Following the wedding, she and Thomas were whisked away in the antique Rolls Royce which had been the center of more than one lively discussion over the past few months. Nonetheless, Jalene and Chuck knew this would be the wedding which Marie and Tom would reflect upon for years to come.

Unfortunately, their wedding day in July 1993 was one of the hottest on record for that particular day. As the photographer attempted to take outdoor wedding photographs, Marie’s make-up began running down her face onto her dress and her bouquet was wilting as she and Tom stood for the pictures. Thus, the outdoor photos were not a component of the wedding memories, but the day would indeed linger in the hearts of Marie, Tom, Jalene and Chuck for all the years to come.

Marie has remained Mrs. Thomas Maltz for over 25 years and is now the mother of three sons and a daughter. Before she realizes it, she too will be standing before her children, beholding the beauty of the day and recalling her own wedding. As I did with her and she will do with her children, we will ask “how have these years passed so quickly?”

Please continue to follow Jalene’s journey which began in this blog on April 2016.

Can’t You Wait Until I Come Home?

Chuck and I prepared our home for sale, while Marie spoke of her upcoming wedding plans. It seemed as though I were in a trance, in spite of the reality I now experienced. Marie and I had planned this special event for years.

My job took me away from home 5 days a week, leaving little time to prepare for Marie’s big day. One day while at work, out of state, a staff member informed me of an urgent telephone call from Marie.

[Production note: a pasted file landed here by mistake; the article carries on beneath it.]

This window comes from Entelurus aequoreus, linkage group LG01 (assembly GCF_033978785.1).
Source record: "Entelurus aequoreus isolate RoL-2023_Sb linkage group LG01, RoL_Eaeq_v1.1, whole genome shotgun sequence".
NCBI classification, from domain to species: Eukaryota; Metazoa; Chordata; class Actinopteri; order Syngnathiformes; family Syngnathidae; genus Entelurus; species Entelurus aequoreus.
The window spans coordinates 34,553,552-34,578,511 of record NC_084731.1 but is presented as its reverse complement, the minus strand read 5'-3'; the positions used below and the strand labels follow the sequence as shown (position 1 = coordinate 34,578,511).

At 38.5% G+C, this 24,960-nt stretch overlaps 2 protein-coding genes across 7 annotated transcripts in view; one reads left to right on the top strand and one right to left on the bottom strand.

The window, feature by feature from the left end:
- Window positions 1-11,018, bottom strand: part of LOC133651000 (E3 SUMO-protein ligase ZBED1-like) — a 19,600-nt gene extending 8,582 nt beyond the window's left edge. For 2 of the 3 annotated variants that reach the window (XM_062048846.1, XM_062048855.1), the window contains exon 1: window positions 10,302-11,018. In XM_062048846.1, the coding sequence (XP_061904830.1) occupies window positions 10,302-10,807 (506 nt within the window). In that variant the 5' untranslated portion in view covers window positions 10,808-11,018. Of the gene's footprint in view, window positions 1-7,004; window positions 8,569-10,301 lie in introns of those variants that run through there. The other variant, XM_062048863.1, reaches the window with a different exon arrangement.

My palms were cold and clammy as I reached for the telephone. Before hearing Marie’s voice, I was surmising the worst possible outcome of this call. Had something dreadful happened to her, to her father or brother? Had a natural disaster struck our home? I was a typical working mother at that moment, anticipating the worst.

“Mom,” Marie uttered in an ecstatic tone. I sighed heavily. Marie continued, “Mom, Are you all right? You sound upset?” As I took a deep breath, I replied, “I’m fine. I’m not upset. I was afraid there might be a problem.”

Marie shrieked with excitement when she proclaimed, “No Mom, there are no problems. Everything is perfect. I found my wedding dress. It is the most beautiful one I’ve ever seen, and I must buy it today.”

Disappointment gripped my heart. This was one of the occasions Marie and I had envisioned many times. This was to be part of the fairy tale day the two of us had discussed so many times through tears of joy and sorrow; the moment most little girls and their moms anticipate in their musings.

My voice was quivering as I replied, “sweetheart, can’t you wait until I arrive home on Friday”? “No Mom, I’m afraid it might be gone.” Now I knew the authenticity of not only having a young adult daughter, but not being home for events such as this. Marie no longer needed me in making one of the most important purchases of her life; her wedding gown.

As I placed the phone back on the cradle,I sobbed. This was another example of the missed joys and memories that accompanies a working mom. I arrived home at the end of the week, saddened I was unable to be with Marie as she had tried on dozens of gowns.

The aspirations each of us had from so many years before, for Marie’s special day, had to be altered due to the swiftly approaching date. The reception, music and perhaps even the flowers had been altered to accommodate the forthcoming wedding. For years Marie and I had planned a beautiful garden reception in their back yard. Nothing remained constant in the plans now, as they changed from day to day.